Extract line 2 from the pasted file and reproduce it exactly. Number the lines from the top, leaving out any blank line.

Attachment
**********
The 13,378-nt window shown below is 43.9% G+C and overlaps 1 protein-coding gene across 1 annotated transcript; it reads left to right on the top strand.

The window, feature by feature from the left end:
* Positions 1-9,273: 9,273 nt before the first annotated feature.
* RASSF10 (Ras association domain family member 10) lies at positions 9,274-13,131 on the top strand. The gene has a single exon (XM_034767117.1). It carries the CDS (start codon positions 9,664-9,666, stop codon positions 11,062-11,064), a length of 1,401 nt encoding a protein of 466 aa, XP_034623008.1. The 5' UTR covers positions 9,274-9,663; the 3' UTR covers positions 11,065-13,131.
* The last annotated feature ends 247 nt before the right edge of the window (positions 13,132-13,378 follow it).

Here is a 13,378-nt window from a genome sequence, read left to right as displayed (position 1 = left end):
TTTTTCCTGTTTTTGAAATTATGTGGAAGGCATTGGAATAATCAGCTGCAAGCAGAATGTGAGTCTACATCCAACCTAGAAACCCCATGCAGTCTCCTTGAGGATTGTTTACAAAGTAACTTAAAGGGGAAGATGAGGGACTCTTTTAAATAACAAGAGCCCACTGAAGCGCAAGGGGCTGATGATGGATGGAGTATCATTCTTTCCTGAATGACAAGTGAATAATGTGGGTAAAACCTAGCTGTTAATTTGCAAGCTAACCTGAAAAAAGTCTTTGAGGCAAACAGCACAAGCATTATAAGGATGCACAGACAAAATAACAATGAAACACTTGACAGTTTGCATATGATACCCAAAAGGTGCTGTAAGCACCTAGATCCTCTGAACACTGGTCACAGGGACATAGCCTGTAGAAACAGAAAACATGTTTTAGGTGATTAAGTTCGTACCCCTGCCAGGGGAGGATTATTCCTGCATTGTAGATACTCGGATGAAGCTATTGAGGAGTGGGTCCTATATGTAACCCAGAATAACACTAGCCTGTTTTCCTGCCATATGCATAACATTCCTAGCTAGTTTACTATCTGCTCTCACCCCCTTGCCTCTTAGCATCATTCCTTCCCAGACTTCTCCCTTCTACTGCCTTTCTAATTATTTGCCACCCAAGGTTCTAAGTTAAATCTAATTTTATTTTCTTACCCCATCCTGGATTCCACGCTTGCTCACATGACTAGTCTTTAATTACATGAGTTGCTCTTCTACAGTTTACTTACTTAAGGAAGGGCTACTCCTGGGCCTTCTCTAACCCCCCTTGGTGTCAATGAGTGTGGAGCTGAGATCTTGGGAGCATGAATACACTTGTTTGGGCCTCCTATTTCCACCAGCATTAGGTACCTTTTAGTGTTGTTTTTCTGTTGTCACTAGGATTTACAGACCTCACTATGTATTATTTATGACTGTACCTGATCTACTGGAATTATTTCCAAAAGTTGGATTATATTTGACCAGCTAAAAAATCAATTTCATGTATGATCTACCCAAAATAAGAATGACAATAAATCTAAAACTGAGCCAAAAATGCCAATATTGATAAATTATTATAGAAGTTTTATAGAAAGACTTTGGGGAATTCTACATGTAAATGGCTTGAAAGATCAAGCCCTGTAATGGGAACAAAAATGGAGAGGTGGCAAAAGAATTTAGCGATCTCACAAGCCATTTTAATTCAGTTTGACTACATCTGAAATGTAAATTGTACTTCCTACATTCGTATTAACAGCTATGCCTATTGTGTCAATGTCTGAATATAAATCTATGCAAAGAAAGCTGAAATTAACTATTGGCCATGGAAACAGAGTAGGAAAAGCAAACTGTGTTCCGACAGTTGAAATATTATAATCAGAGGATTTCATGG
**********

The window, feature by feature from the left end: